Tuesday, November 25, 2014


            At the distinct risk of being labeled as a dinosaur before you even start to read these brief paragraphs let me pose a question. How would you like going to a school where you would be an individual rather than a number; where you could learn and progress at your own pace while receiving personal help from advanced students all around you as well as from a teacher; where you could pick up as much upper grade knowledge as you could absorb, and where you would not be graded on someone’s idea of a “curve”, but with a simple three point scale with the word completed as good as an A? Of course you would be expected to arrive on time, listen for the bell during recess, bring some fuel for the wood /coal stove in winter, keep the snow shoveled, help keep the place clean and orderly, show respect for others, and act as a teacher’s aid in tutoring others who need to lean on your level of accomplishment, and in the process come to understand that you are a valued addition to your family and community.
            Chances are that your grandparents and great grandparents - if they lived in rural America before 1940 or even 1950 – went to such a school; one which had just one room and one teacher for all six grades. And if you could ask them I think they would comment favorably, maybe even enthusiastically about that experience. It certainly worked out well for U.S. Presidents Abe Lincoln, Herbert Hoover, Lyndon Johnson (known as the education President) and for Robert Menzies who served as Australia’s Prime Minister for 18 years, as well as for John Adams who taught in such a palace of learning. Laura Ingalls Wilder, author of Little House on the Prairie was so influenced by growing up in such a learning atmosphere that the experience stamped her with the inspiration which gave birth to her writing career.
            By 1920, the “little red schoolhouse” (most were actually painted white) was an almost ubiquitous feature of America’s rural landscape, with 200,000 of them delivering an elementary school education.  In Illinois alone where they numbered more than 10,000, teachers were so badly needed that a worthy applicant could obtain the required two year degree tuition free if they pledged to teach in-state.

  A restored schoolhouse from 1854 still serves as a public meeting place in historic Oysterville, Washington.
                                                                                                                                                                         Al Cooper Photo

            Often built by the local citizens themselves, these very practical buildings with two front doors – one for boys and one for girls - opened onto their respective cloak rooms and then one large area, with the raised teacher’s desk in front. While early structures featured benches for the “scholars”, they soon replaced them with individual one-piece desks (with ink wells of course) as soon as they could afford them; smaller ones in front and those for the older students to the rear. A pot-belly wood or coal stove provided heat in cold weather and tall windows were the sole source of illumination. Two separate privies stood somewhere out back, with old catalogs, newspapers, corn cobs or leaves for the convenience of “patrons”. Somewhere near the building would be a hand-pump supplying all the fresh cold water some boy would get to tote.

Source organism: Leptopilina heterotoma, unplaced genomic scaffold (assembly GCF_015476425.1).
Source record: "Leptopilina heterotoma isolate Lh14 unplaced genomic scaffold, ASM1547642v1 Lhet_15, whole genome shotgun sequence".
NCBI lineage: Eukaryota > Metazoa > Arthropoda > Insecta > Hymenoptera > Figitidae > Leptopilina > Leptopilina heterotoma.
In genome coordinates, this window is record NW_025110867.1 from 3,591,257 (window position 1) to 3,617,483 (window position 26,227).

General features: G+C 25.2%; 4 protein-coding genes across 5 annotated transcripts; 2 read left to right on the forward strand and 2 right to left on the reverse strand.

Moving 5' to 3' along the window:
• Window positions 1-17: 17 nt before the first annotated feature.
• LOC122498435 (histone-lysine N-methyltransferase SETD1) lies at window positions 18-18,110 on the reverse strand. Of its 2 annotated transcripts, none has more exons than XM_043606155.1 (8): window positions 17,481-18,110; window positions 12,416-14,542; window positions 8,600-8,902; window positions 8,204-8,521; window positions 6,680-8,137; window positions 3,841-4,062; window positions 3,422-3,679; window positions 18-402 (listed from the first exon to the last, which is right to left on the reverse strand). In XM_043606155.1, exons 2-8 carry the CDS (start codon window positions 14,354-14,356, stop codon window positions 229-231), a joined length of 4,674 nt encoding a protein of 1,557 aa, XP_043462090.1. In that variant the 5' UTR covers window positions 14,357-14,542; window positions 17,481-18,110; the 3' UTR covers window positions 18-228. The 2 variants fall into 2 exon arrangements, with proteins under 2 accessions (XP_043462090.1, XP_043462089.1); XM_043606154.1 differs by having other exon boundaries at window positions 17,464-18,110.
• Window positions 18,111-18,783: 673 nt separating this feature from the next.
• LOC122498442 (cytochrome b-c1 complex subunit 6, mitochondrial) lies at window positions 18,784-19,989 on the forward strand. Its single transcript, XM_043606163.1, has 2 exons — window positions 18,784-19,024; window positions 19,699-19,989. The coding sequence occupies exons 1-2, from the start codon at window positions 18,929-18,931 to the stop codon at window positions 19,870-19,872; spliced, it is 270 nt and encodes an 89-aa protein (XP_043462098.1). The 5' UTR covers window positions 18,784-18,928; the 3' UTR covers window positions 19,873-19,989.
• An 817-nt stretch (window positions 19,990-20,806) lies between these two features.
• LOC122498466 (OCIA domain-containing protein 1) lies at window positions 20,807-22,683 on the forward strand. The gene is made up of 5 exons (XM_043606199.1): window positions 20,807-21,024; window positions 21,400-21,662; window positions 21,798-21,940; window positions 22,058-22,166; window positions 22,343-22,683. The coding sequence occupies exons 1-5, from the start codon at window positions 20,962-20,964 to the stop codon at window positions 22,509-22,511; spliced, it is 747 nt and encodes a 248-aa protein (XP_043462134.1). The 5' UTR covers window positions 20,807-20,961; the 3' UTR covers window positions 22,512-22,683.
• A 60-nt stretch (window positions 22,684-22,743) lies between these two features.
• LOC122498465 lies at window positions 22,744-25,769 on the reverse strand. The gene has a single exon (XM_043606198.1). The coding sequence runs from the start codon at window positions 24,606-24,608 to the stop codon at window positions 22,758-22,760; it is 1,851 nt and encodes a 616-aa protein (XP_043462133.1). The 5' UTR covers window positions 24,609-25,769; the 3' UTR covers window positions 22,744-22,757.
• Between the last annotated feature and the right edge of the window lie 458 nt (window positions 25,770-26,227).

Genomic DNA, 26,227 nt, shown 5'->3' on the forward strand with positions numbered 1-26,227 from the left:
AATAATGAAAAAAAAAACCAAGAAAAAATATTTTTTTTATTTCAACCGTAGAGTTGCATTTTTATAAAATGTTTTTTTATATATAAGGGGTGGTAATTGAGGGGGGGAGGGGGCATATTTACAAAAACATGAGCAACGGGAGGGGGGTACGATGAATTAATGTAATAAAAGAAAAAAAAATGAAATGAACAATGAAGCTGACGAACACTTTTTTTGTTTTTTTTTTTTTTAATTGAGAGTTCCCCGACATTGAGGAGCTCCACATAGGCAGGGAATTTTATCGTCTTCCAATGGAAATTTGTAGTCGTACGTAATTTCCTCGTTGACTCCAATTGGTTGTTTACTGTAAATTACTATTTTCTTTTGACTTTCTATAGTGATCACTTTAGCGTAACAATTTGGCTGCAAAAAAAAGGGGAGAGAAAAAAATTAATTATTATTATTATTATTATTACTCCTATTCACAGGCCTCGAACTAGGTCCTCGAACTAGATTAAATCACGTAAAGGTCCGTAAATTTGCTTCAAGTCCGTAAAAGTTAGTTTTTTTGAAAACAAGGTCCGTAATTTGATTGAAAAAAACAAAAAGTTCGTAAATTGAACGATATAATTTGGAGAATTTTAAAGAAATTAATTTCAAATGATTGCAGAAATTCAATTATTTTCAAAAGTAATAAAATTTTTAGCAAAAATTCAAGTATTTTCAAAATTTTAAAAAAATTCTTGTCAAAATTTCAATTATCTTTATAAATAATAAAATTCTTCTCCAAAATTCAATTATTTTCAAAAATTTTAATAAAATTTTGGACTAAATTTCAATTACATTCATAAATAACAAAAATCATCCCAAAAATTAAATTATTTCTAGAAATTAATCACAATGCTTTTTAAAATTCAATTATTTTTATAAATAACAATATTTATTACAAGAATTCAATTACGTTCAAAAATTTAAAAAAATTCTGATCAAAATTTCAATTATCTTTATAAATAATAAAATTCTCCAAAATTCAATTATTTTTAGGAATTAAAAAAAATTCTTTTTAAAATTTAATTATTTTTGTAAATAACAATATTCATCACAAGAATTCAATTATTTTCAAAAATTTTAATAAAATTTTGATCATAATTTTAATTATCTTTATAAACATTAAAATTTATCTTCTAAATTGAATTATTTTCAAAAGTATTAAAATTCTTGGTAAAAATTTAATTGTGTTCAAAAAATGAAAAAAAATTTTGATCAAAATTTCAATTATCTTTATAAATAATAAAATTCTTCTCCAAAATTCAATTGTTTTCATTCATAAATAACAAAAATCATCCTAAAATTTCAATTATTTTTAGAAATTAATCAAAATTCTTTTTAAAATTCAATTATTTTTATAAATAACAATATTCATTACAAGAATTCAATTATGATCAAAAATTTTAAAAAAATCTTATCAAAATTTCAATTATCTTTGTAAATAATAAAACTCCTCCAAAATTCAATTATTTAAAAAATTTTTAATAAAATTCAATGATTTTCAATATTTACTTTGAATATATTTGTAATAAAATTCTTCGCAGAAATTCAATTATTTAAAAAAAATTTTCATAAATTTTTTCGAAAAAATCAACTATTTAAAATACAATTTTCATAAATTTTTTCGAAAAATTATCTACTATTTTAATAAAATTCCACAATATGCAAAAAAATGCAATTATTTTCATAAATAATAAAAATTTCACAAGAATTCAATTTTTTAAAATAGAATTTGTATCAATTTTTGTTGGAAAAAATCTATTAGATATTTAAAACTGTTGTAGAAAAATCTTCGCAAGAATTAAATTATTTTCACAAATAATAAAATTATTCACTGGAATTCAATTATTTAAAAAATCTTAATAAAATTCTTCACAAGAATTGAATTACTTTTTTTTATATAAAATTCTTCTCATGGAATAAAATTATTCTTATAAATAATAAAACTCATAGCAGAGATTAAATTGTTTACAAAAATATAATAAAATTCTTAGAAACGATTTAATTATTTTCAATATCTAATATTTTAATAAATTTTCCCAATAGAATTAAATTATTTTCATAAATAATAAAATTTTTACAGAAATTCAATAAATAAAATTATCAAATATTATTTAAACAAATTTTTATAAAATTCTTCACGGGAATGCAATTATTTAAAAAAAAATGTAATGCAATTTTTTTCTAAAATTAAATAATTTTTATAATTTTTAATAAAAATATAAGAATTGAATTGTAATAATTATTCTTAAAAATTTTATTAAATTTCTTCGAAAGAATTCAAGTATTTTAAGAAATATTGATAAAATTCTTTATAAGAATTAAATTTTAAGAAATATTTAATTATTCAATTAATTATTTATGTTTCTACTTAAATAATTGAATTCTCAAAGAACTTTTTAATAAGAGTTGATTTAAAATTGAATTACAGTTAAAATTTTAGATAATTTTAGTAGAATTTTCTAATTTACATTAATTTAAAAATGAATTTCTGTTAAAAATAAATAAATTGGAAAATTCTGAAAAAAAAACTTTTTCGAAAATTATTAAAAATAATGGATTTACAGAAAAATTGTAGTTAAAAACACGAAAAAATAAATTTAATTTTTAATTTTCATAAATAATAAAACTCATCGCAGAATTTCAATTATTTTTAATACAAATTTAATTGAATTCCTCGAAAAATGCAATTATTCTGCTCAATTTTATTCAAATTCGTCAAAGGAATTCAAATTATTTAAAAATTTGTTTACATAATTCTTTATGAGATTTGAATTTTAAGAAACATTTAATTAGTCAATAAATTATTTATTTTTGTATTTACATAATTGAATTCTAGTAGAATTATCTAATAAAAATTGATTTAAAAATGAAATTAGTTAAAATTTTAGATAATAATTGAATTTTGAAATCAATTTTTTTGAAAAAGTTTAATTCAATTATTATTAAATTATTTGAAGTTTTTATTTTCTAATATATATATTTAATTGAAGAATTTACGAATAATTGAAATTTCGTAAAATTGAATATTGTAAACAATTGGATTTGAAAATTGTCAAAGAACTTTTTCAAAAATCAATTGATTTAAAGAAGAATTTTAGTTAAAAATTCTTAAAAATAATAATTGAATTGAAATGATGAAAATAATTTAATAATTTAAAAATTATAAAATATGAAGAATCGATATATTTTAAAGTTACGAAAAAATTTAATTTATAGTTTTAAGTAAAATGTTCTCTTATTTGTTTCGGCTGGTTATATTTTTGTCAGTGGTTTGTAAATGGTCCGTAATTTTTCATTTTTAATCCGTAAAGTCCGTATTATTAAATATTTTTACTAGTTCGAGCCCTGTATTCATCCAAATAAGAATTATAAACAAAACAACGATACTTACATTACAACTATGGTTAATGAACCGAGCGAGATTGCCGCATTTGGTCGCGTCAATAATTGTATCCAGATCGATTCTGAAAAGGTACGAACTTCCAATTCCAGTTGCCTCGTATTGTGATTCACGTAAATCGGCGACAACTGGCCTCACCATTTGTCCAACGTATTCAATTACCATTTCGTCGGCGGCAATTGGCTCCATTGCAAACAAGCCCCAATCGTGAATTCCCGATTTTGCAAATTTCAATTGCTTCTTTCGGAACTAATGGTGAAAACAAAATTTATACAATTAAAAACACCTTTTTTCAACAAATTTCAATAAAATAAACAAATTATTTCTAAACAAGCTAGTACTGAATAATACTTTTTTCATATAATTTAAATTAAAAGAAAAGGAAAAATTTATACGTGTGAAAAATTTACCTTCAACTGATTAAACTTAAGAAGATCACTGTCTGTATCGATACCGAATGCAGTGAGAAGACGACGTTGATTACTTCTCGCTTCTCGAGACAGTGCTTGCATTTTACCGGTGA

In front would be a large blackboard, a cabinet for the meager supplies, and probably a globe or world map; after reading, writing and ciphering, there was a heavy emphasis on geography and history (unlike today.)  Rhetoric was a natural offshoot of reciting material aloud, inasmuch as memorization was the fundamental teaching and testing method during an age when paper was a luxury.
            School began each day with a bible quote and a patriotic song, with a recess in the morning and in the afternoon, and an hour for lunch carried to school in pails or baskets. In cold weather, some mothers sent partly baked potatoes in their kids’ pockets for hand-warming, later to be baked on the school stove for lunch. In good weather, the students were free to wander as long as they could still hear the bell, and their games were simple but imaginative. Depending on farm and crop needs, school would not meet during spring planting and fall harvest times.
            When our family moved to the farm in Vermont, my younger brother attended a one-room school house, and now and then I had the privilege as a big wise high school classman of visiting as a teacher’s assistant. And I loved it! In no other teaching environment could I have found such a spirit of comradeship and mutual caring among such a diversity of age and scholarship.
             If education is the handmaiden of democracy, I can’t help but believe that those old “one-roomers” had something that our modern-day “warehouse” schools can’t touch.  By the way, there are still 300 of them in our country’s “outback” today.

Tuesday, November 18, 2014


            While it is true that the United States supplied the bulk of fighting men and resources to save South Korea from a Communist takeover in the 1950-53 war, there were 21 other United Nations partners that made contributions. Among the first allies to join us from the very beginning were the British. If the Korean War was long felt among its U.S. veterans to be the “Forgotten War”, the same image befell the British in spades. Still recovering at home from the terrible carnage of WWII, England had other things to worry about. As a matter of fact though, British Commonwealth forces sent nearly 100,000 men to serve alongside us in that faraway land, including the Royal Gloucestershire Regiment in 1951 which suffered heavy casualties as the newly-committed Chinese armies swept southward.
            Before making the final stage of my own journey to the Land of The Morning Calm, I processed through the U.S. Air Force base at Iwakuni in Japan’s south, where I was treated to the sight of P-51D Mustang fighters “celebrating” their return from a victorious mission over North Korea in some of the most spectacular low-altitude precision flying I have ever seen. This was 77 squadron of the Royal Australian Air Force, one of whose pilots became the first non-American fatality of the conflict.
            In the year to follow, I had the privilege of serving with and getting to know a good many Brits, including a top secret undercover assignment with two “spooks” from SAS (Special Air Service.) My first associations were with NCO’s of the 1st Royal Tank Regiment, several of whom became regular visitors to my outfit’s well stocked bar. Three of these “Tommies” usually stopped by my tent to visit and trade  stories-of-home until one night when there were only two. Missing was one very young corporal who always wanted me to open up my hand-made locker-box so he could enjoy a peek at my sweetheart’s (now my wife) photo taped to the inside of the hinged cover. I was saddened to learn he would not be coming back. He became the first friend I would lose over there.